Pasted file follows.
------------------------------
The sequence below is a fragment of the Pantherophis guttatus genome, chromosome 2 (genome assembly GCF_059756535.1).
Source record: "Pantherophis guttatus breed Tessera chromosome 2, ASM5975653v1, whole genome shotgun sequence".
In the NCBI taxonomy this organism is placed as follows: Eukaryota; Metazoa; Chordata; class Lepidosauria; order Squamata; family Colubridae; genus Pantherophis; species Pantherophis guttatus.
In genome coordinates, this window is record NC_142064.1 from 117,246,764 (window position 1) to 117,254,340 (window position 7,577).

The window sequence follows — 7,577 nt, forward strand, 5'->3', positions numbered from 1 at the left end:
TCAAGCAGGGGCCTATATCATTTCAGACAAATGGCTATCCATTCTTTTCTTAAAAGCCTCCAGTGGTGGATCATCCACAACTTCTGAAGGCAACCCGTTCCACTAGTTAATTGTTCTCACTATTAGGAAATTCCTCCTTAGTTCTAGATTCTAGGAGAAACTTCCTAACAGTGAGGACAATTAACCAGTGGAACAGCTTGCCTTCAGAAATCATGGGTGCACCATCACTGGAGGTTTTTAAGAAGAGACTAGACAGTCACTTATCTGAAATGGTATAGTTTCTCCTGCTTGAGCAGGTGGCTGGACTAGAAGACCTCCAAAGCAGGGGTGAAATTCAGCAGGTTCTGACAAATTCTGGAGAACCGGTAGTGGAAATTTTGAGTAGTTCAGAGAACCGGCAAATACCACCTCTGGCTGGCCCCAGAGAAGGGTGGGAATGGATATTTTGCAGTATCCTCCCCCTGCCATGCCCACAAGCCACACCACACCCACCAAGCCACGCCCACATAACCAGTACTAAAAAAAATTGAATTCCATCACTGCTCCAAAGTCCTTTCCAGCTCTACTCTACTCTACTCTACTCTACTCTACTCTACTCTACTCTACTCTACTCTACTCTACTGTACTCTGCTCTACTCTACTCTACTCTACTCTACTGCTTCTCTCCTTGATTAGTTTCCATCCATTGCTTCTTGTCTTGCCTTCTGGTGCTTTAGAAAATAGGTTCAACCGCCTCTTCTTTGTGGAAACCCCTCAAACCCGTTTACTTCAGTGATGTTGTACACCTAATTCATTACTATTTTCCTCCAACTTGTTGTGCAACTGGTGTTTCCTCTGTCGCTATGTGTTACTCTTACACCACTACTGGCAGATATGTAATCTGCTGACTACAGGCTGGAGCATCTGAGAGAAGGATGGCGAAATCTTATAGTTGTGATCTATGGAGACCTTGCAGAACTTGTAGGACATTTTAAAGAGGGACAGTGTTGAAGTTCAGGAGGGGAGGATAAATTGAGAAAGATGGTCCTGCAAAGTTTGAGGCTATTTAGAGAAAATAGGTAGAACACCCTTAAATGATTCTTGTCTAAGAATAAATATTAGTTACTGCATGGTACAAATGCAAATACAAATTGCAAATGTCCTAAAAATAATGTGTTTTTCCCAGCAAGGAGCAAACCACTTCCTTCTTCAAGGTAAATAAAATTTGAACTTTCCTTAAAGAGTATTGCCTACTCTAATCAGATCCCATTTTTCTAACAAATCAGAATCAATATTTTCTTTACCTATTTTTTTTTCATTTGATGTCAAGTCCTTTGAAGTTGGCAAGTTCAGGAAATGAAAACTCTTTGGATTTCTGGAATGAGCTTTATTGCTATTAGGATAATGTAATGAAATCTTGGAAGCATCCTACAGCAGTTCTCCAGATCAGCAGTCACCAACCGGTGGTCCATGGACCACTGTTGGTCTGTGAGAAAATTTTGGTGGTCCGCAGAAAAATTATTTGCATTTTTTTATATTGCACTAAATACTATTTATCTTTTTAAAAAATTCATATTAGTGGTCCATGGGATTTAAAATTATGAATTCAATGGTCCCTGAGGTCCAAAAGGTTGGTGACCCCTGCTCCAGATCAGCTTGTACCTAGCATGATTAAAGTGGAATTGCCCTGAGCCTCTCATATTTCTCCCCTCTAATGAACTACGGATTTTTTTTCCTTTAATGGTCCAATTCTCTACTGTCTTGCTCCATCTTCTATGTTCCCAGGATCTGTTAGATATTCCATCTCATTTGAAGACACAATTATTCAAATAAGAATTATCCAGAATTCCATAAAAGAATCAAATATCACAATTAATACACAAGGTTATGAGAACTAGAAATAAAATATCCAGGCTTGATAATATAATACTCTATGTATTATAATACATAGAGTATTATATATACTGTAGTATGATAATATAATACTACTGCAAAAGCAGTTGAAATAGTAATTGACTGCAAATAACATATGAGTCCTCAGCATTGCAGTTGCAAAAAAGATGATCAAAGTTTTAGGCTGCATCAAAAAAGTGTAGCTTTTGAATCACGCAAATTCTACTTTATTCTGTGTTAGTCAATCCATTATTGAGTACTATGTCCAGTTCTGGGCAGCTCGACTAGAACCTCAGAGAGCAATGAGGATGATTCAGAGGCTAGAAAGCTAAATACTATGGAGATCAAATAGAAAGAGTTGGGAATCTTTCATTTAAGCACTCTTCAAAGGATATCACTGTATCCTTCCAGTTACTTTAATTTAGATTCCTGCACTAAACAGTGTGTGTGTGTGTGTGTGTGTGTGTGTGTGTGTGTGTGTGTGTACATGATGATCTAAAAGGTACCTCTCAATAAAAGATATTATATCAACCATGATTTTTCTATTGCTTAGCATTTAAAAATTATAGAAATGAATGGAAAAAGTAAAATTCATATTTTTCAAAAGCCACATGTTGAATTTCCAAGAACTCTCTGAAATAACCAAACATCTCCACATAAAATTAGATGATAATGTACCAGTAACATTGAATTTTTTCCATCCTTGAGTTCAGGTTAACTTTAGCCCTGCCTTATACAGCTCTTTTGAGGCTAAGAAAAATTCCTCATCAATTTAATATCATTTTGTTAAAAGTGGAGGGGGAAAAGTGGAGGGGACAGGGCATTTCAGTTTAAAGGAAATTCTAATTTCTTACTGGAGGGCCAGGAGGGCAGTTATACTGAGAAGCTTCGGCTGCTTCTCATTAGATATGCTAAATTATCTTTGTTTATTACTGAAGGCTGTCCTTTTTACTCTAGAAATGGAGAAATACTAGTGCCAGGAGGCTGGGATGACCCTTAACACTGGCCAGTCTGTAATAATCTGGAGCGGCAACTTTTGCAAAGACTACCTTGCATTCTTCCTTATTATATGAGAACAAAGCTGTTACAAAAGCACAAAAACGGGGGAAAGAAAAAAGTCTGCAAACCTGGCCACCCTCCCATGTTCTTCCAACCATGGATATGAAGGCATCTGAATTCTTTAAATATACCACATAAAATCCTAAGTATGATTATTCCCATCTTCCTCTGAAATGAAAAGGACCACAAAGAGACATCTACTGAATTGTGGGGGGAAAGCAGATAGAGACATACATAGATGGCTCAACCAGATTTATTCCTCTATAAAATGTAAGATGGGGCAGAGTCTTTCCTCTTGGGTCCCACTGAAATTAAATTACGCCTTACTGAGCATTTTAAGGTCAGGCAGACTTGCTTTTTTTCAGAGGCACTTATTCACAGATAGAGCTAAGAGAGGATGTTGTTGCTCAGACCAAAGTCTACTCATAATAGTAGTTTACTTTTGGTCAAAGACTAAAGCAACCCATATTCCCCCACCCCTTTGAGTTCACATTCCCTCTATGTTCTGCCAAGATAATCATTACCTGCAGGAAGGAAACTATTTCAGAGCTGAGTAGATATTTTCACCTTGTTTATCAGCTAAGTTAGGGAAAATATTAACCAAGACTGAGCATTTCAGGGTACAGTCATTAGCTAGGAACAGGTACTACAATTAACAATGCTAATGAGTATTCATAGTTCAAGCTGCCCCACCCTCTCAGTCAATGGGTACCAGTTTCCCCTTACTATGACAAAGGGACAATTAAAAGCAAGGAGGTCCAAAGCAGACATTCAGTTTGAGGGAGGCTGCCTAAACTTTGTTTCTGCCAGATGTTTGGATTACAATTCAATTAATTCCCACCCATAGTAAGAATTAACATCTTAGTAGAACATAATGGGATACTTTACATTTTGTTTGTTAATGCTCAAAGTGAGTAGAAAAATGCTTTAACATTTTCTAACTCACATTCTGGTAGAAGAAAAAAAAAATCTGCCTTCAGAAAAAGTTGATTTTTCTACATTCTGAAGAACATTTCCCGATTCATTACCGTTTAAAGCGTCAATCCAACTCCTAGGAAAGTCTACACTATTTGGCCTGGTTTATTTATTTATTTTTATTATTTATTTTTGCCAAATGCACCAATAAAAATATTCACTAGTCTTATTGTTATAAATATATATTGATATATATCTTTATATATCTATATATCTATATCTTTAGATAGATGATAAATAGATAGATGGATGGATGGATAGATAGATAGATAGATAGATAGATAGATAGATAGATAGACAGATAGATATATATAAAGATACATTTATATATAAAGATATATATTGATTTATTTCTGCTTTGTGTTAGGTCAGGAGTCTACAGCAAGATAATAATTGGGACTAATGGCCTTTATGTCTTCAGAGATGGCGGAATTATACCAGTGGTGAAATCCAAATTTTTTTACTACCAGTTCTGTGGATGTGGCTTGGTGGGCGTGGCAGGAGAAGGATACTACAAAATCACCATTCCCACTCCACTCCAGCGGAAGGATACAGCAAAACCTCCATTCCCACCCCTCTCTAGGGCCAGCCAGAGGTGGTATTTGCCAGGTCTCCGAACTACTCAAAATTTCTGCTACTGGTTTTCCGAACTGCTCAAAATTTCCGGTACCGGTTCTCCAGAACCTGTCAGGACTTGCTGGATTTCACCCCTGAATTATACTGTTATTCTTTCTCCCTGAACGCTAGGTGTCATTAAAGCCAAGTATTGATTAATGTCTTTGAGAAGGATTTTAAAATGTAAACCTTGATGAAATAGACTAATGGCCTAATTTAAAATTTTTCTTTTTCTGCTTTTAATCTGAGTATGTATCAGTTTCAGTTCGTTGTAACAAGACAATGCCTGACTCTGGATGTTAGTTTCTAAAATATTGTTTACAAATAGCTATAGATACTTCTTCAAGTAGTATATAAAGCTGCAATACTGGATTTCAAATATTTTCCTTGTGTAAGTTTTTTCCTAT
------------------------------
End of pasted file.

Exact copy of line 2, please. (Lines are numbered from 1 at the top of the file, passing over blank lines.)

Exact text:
Source record: "Pantherophis guttatus breed Tessera chromosome 2, ASM5975653v1, whole genome shotgun sequence".